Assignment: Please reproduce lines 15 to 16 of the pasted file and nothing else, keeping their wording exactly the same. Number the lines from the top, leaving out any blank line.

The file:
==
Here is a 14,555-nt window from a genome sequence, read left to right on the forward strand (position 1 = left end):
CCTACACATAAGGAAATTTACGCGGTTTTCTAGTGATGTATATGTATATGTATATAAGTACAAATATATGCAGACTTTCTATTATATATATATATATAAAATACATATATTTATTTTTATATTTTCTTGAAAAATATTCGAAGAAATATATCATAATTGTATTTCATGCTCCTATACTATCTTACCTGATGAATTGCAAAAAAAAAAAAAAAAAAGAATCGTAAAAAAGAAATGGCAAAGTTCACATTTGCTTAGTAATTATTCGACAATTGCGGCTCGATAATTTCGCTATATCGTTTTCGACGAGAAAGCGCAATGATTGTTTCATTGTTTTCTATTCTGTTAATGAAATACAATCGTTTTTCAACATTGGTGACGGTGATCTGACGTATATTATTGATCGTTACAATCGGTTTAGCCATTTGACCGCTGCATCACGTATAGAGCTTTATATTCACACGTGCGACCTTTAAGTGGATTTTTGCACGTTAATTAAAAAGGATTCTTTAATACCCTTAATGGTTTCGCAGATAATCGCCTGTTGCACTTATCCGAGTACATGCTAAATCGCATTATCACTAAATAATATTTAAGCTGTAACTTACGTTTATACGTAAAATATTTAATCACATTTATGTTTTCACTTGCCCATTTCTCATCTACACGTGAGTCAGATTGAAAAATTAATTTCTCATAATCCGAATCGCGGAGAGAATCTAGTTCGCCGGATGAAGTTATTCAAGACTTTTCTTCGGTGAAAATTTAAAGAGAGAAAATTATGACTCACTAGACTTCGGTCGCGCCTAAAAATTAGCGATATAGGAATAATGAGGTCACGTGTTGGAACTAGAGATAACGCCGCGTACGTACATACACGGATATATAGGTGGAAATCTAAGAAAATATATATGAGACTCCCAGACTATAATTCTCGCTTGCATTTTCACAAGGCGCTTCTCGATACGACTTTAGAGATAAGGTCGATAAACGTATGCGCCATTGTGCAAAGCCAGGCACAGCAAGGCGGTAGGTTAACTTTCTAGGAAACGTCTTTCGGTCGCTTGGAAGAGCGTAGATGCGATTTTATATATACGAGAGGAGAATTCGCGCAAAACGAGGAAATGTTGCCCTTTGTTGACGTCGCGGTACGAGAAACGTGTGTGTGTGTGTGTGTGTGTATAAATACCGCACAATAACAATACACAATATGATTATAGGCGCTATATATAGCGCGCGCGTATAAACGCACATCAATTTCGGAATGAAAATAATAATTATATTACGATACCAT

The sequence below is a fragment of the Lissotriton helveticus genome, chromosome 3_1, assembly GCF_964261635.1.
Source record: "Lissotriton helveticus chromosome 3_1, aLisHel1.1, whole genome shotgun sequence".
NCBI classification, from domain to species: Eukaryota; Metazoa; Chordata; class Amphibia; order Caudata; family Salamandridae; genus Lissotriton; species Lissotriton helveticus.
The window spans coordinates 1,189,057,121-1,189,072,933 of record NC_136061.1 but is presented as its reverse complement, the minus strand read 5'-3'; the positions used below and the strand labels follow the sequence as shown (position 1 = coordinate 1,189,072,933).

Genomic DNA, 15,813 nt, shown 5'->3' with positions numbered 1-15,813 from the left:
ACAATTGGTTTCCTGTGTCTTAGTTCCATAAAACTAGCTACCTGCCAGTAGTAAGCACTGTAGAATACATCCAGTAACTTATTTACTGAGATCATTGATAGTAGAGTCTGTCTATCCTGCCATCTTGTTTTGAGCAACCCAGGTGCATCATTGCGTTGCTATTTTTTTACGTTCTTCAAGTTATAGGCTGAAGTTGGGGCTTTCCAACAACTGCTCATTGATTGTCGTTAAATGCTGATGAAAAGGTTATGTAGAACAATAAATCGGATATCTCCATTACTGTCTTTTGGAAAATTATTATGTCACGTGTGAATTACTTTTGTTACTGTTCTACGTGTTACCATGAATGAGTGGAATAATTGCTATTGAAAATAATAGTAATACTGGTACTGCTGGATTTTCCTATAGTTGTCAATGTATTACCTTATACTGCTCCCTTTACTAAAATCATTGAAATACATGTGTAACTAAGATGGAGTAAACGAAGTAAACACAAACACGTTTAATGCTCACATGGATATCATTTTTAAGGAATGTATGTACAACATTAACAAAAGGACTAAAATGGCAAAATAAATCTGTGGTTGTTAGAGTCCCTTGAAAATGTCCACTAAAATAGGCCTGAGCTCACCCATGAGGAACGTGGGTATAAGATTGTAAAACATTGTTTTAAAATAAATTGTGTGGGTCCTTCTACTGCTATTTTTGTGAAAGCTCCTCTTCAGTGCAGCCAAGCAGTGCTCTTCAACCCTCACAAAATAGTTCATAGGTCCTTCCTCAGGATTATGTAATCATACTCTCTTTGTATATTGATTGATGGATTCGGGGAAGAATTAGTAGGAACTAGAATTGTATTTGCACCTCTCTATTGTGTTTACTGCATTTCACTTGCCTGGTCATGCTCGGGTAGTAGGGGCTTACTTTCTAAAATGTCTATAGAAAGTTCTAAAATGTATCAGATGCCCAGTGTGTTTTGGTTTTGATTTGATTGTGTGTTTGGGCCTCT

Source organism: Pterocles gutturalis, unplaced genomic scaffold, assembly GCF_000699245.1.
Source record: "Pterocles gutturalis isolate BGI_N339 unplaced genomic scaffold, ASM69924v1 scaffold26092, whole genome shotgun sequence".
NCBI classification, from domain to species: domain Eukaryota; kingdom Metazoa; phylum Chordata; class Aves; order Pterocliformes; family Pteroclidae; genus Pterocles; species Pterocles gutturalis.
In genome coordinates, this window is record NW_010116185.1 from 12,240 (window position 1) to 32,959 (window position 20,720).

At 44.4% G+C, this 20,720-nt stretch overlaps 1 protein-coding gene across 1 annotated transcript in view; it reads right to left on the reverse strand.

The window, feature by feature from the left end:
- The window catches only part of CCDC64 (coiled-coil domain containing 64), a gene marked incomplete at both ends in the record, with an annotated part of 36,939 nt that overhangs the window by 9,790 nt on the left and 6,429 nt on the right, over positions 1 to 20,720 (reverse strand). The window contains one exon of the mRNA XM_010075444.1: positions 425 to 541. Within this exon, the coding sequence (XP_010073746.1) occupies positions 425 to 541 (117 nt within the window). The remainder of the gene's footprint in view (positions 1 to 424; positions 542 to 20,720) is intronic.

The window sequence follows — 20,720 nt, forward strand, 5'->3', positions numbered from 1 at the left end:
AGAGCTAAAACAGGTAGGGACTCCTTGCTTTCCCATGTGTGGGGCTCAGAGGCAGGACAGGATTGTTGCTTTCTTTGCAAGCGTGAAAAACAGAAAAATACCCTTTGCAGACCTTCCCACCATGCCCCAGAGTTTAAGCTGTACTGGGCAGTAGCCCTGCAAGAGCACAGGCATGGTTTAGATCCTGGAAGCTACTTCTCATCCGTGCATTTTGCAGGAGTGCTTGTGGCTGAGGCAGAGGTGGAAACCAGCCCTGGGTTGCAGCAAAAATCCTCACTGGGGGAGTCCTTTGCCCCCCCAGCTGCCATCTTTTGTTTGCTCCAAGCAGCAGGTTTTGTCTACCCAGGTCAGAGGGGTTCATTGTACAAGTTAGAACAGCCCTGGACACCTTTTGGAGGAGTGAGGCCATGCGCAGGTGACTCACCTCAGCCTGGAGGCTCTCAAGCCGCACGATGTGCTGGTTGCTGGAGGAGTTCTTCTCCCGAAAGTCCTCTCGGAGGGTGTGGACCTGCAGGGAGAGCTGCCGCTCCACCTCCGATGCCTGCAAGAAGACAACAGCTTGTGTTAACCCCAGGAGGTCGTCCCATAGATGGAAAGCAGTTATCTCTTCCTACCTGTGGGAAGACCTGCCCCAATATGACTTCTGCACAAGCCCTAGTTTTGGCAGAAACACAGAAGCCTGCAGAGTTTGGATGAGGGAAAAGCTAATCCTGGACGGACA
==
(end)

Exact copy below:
- The window catches only part of CCDC64 (coiled-coil domain containing 64), a gene marked incomplete at both ends in the record, with an annotated part of 36,939 nt that overhangs the window by 9,790 nt on the left and 6,429 nt on the right, over positions 1 to 20,720 (reverse strand). The window contains one exon of the mRNA XM_010075444.1: positions 425 to 541. Within this exon, the coding sequence (XP_010073746.1) occupies positions 425 to 541 (117 nt within the window). The remainder of the gene's footprint in view (positions 1 to 424; positions 542 to 20,720) is intronic.

The window sequence follows — 20,720 nt, forward strand, 5'->3', positions numbered from 1 at the left end: